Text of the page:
It is human nature to crave power, be it Alexander the Great’s conquests of the Mediterranean and beyond, the rigorous training sessions weightlifters put themselves through or your favorite show on STARZ. If you’re Salt River Project (SRP), you crave not only electrical power, but its retention, too.
In this quest for power, the utility cooperative has made a major play, with plans to construct a project the likes of which Arizona has never seen. The Sonoran Energy Center will be 250 MW, 1,000 MWh battery project, located in Little Rainbow Valley, south of Buckeye. What a collection of truly excellent town names. Sonoran will be the largest battery system in the state of Arizona and among the largest this country has ever seen.
SRP also announced the Storey Energy Center, a solar and energy storage system coming to Coolidge, AZ with 88 MW of solar and energy storage capacity. Oddly, SRP did not expand on that capacity, but it is likely that the 88 MW are the solar generation capacity, with the storage system being a four-hour battery, meaning it would be 352 MWh.
That project is impressive in its own right, but being announced on the same day as Sonoran makes it feel like the equivalent of scoring a game-winning touchdown on the same day that your brother lands on the moon.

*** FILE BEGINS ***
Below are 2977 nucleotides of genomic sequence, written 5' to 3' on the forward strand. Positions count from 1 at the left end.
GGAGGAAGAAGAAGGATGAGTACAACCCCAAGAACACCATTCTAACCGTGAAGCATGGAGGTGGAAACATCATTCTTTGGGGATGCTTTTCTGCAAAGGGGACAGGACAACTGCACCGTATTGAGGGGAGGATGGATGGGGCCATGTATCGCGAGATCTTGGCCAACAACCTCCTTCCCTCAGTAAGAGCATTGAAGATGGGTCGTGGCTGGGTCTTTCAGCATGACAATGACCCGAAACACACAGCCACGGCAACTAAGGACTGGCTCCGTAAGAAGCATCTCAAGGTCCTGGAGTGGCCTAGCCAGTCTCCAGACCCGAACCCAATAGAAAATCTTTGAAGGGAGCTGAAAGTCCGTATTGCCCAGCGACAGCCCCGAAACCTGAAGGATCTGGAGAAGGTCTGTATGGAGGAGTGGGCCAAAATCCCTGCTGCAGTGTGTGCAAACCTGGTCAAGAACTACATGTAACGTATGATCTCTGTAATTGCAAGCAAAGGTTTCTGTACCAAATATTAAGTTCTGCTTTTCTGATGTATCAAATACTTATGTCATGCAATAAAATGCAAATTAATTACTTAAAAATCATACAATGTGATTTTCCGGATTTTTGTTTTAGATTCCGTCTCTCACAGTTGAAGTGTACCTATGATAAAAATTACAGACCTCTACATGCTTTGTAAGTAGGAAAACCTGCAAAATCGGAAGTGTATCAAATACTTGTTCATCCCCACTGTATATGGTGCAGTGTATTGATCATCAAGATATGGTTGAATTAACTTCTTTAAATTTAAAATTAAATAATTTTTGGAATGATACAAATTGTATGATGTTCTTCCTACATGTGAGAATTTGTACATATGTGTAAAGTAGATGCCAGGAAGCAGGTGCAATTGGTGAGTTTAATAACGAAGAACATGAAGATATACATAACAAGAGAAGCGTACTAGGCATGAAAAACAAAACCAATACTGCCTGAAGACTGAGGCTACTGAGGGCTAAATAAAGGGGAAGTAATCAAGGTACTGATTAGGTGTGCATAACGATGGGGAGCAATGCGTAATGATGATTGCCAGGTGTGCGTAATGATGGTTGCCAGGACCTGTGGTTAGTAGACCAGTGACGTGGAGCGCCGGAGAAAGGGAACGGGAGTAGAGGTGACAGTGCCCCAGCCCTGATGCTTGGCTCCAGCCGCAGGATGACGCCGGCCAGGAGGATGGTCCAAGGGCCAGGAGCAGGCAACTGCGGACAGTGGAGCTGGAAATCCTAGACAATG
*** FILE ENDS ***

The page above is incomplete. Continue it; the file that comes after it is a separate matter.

Both the Sonoran and Storey Energy Centers are set to come online by June 2023 and will be owned and operated by subsidiaries of NextEra Energy Resources.
Let’s get some perspective as to how large the Sonoran project is. The world’s largest announced lithium ion batteries are the 316 MW / 2528 MWh Ravenwood project in New York City, the 409 MW / 900 MWh FPL facility in Florida, the 300 MW / 1200 MWh system by Vistra Energy, and a 182.5 MW / 730 MWh system by Tesla at Moss Landing facility in California, and the recently announced 300 MW / 1.2 GWh Eland facility by 8minute Solar Energy feeding Los Angeles. So while Sonoran is not the largest, it will become a proud and prominent member of the Big Boy Battery Club (trademark pending).
While having a bit over 200 MW of solar capacity to its utility name thus far, SRP is on the hunt to change that number – and fast. The co-op is looking to add 1,000 MW of new utility-scale solar energy to its portfolio by the end of 2025. So far, we know of a 100 MW plant in Eloy by sPower, a 100 MW plant, also in Coolidge by NextEra Energy Resources, a 250 MW project with storage near Buckeye, which will likely feed Sonoran, the aforementioned 88 MW Storey Energy Center and another 100 MW plant that is so juvenile that it is shrouded in mystery.
All these projects will add considerable capacity to the state with the 3rd most capacity in the country at 3,873 MW. With Florida and Texas adding more and more capacity by the day, it looks like SRP is doing all that it can to maintain Arizona’s considerable utility-scale solar status. Residential solar in Arizona is a story for another time.
This content is protected by copyright and may not be reused. If you want to cooperate with us and would like to reuse some of our content, please contact: email@example.com.
What does this mean to the monthly electric bill of every resident?